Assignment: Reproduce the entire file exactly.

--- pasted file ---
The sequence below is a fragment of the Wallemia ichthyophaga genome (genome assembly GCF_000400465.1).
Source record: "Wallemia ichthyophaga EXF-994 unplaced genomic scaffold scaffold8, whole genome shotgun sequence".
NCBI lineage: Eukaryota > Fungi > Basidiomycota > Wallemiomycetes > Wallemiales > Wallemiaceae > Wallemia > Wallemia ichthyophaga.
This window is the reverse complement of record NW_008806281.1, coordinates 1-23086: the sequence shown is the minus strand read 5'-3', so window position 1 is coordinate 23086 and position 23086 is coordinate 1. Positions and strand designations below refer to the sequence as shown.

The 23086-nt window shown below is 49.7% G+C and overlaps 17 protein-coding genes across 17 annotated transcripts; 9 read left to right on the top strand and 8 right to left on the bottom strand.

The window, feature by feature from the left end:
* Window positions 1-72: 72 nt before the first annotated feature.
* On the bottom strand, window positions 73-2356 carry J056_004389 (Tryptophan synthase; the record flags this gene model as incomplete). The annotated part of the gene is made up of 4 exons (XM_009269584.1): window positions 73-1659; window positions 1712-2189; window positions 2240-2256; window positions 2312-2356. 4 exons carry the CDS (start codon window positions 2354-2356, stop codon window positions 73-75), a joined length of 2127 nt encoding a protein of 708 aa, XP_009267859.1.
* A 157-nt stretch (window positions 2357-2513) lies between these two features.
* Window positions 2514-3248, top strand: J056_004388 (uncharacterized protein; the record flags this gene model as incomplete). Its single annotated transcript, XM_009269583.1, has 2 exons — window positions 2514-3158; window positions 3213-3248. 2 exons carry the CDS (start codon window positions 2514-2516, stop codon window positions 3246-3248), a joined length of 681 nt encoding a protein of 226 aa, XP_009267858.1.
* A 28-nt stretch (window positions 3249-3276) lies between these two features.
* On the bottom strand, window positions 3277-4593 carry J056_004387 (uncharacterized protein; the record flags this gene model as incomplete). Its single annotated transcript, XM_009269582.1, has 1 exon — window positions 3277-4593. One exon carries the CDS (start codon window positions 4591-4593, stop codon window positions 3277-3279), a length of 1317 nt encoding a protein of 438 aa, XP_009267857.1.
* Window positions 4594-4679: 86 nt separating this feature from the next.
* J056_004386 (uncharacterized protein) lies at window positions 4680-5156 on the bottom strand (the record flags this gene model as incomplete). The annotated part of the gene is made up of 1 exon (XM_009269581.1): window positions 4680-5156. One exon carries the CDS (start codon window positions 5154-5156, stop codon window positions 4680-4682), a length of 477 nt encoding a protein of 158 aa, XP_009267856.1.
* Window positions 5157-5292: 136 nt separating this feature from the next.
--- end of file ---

The sequence below is a fragment of the Wallemia ichthyophaga genome (genome assembly GCF_000400465.1).
Source record: "Wallemia ichthyophaga EXF-994 unplaced genomic scaffold scaffold8, whole genome shotgun sequence".
NCBI lineage: Eukaryota > Fungi > Basidiomycota > Wallemiomycetes > Wallemiales > Wallemiaceae > Wallemia > Wallemia ichthyophaga.
This window is the reverse complement of record NW_008806281.1, coordinates 1-23086: the sequence shown is the minus strand read 5'-3', so window position 1 is coordinate 23086 and position 23086 is coordinate 1. Positions and strand designations below refer to the sequence as shown.

The 23086-nt window shown below is 49.7% G+C and overlaps 17 protein-coding genes across 17 annotated transcripts; 9 read left to right on the top strand and 8 right to left on the bottom strand.

The window, feature by feature from the left end:
* Window positions 1-72: 72 nt before the first annotated feature.
* On the bottom strand, window positions 73-2356 carry J056_004389 (Tryptophan synthase; the record flags this gene model as incomplete). The annotated part of the gene is made up of 4 exons (XM_009269584.1): window positions 73-1659; window positions 1712-2189; window positions 2240-2256; window positions 2312-2356. 4 exons carry the CDS (start codon window positions 2354-2356, stop codon window positions 73-75), a joined length of 2127 nt encoding a protein of 708 aa, XP_009267859.1.
* A 157-nt stretch (window positions 2357-2513) lies between these two features.
* Window positions 2514-3248, top strand: J056_004388 (uncharacterized protein; the record flags this gene model as incomplete). Its single annotated transcript, XM_009269583.1, has 2 exons — window positions 2514-3158; window positions 3213-3248. 2 exons carry the CDS (start codon window positions 2514-2516, stop codon window positions 3246-3248), a joined length of 681 nt encoding a protein of 226 aa, XP_009267858.1.
* A 28-nt stretch (window positions 3249-3276) lies between these two features.
* On the bottom strand, window positions 3277-4593 carry J056_004387 (uncharacterized protein; the record flags this gene model as incomplete). Its single annotated transcript, XM_009269582.1, has 1 exon — window positions 3277-4593. One exon carries the CDS (start codon window positions 4591-4593, stop codon window positions 3277-3279), a length of 1317 nt encoding a protein of 438 aa, XP_009267857.1.
* Window positions 4594-4679: 86 nt separating this feature from the next.
* J056_004386 (uncharacterized protein) lies at window positions 4680-5156 on the bottom strand (the record flags this gene model as incomplete). The annotated part of the gene is made up of 1 exon (XM_009269581.1): window positions 4680-5156. One exon carries the CDS (start codon window positions 5154-5156, stop codon window positions 4680-4682), a length of 477 nt encoding a protein of 158 aa, XP_009267856.1.
* Window positions 5157-5292: 136 nt separating this feature from the next.